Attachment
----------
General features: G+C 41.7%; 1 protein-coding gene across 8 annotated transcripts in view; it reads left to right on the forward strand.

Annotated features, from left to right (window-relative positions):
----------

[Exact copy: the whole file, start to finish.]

General features: G+C 41.7%; 1 protein-coding gene across 8 annotated transcripts in view; it reads left to right on the forward strand.

Annotated features, from left to right (window-relative positions):